Welcome to Freelance Focus, dedicated to helping answer your questions about the freelance life. If you would like to submit a question about any aspect of freelancing -- from getting assignments and connecting with editors, to freelance contracts and tax issues for small businesses -- let me know. I’ll reach out to our network of writers and experts to find you the answer.
This week’s question comes from a freelance writer who wants to know more about Pinterest:
“Pinterest, Pinterest, Pinterest. That’s all I ever hear about these days. What the heck is it and how can I, as a writer, use it to promote myself and my work? Is it worth the time investment?”
For those not familiar with it, Pinterest is a virtual pinboard that allows users to share images of things they like. Users can either upload their own pictures or “pin” something from a website. Then, anyone who “follows” the user’s board can view and “repin” the images on their own boards, and anyone who follows them can see and repin the images on their boards, and so on.
When a user clicks on a pinned image, he/she is redirected to the website where the original image is located. For example, if you click on a pin featuring an Ann Taylor sundress, you will be redirected to the page on the Ann Taylor website that features the dress. Because of this, retailers, hotels, tourism boards, and even b-to-b companies are using Pinterest as a way to drive traffic to their website and promote their products and services.
But Pinterest is not just for companies. Many writers are also taking advantage of the viral nature of Pinterest to help build buzz for their work.
To find out how, we turned to Susanna Speier, a digital journalist who has written for Nature, Denver Post, Newsweek/The Daily Beast, Scientific American and Huffington Post. Speier mostly writes about science and culture, and occasionally covers sustainable initiatives in the fashion, travel and beauty industries.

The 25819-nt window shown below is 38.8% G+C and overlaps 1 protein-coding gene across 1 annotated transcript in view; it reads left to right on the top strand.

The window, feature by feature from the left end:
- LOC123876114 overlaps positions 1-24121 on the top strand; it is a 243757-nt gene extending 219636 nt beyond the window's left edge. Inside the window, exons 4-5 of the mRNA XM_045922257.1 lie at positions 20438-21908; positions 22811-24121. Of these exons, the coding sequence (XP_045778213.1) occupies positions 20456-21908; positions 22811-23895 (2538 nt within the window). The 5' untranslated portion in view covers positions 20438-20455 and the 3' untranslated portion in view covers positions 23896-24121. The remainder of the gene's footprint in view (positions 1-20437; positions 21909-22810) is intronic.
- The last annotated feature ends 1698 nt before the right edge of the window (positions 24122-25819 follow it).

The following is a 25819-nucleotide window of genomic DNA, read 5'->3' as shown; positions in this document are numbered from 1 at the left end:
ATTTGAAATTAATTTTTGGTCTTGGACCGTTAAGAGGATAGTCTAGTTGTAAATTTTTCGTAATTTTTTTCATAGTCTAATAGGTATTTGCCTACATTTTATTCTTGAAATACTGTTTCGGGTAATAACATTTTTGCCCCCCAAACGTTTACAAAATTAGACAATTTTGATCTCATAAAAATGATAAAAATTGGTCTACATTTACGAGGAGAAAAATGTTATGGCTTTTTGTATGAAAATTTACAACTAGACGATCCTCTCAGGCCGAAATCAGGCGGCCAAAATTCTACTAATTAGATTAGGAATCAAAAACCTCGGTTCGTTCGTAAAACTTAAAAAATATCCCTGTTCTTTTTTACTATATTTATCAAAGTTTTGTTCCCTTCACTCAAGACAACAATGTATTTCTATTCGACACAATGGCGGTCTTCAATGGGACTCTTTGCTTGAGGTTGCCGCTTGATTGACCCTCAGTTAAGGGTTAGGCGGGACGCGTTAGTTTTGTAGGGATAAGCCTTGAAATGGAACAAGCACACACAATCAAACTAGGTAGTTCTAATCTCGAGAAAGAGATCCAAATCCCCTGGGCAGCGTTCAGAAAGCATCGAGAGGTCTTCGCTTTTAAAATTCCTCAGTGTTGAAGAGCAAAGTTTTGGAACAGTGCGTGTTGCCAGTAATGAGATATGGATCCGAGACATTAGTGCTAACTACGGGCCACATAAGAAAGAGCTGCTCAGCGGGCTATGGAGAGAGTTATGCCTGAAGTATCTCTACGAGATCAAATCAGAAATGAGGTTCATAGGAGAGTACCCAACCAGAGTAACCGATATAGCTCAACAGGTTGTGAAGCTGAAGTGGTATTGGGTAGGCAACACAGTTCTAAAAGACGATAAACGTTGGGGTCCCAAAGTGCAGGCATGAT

Speier recently wrote an article on Nature.com on how Pinterest can help science writers and communicators. She sat down with us (virtually, of course) to tell us a bit about how she is using Pinterest as a writer.
ProfNet: I really enjoyed your board in support of your Denver Post article on the Titanic's 100th anniversary. Once you created the board, how did you go about promoting it?
Speier: Thanks! The board was actually something I used to promote two articles. I built it after posting the first article and used it to promote it while researching, writing and eventually promoting the second article.
The differences between the two articles were astonishing. The first was the most popular story on the blog for maybe a couple of days, and the second stuck to the top of the "most popular in terms of view" list for almost a week. I don’t know for certain whether that was because of Pinterest, but it certainly didn't hurt.
The board now has more than 350 followers, and gets new followers and repins every day. It’s a lot of ongoing exposure for a couple of articles that were posted over a month ago.
ProfNet: It's easy to see how a writer about fashion or beauty can use Pinterest, but what about articles that don't necessarily lend themselves to images, like science or personal finance articles?